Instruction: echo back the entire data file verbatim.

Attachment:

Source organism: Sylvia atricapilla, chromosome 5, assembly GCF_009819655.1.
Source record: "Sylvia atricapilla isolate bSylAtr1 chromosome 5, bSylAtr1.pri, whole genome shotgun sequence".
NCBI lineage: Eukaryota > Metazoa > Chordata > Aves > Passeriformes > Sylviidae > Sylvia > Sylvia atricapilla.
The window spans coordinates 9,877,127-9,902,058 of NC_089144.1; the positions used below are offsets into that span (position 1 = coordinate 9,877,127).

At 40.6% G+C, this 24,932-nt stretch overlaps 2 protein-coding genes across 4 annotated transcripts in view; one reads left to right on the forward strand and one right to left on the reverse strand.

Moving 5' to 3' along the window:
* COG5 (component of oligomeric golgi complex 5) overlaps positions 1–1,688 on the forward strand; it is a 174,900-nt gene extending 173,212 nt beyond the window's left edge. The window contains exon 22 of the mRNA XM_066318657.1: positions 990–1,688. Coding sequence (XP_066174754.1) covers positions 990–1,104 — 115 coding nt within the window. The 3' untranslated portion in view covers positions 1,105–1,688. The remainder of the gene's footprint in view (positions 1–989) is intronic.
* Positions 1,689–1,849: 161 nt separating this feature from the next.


Source organism: Sylvia atricapilla, chromosome 5, assembly GCF_009819655.1.
Source record: "Sylvia atricapilla isolate bSylAtr1 chromosome 5, bSylAtr1.pri, whole genome shotgun sequence".
NCBI lineage: Eukaryota > Metazoa > Chordata > Aves > Passeriformes > Sylviidae > Sylvia > Sylvia atricapilla.
The window spans coordinates 9,877,127-9,902,058 of NC_089144.1; the positions used below are offsets into that span (position 1 = coordinate 9,877,127).

At 40.6% G+C, this 24,932-nt stretch overlaps 2 protein-coding genes across 4 annotated transcripts in view; one reads left to right on the forward strand and one right to left on the reverse strand.

Moving 5' to 3' along the window:
* COG5 (component of oligomeric golgi complex 5) overlaps positions 1–1,688 on the forward strand; it is a 174,900-nt gene extending 173,212 nt beyond the window's left edge. The window contains exon 22 of the mRNA XM_066318657.1: positions 990–1,688. Coding sequence (XP_066174754.1) covers positions 990–1,104 — 115 coding nt within the window. The 3' untranslated portion in view covers positions 1,105–1,688. The remainder of the gene's footprint in view (positions 1–989) is intronic.
* Positions 1,689–1,849: 161 nt separating this feature from the next.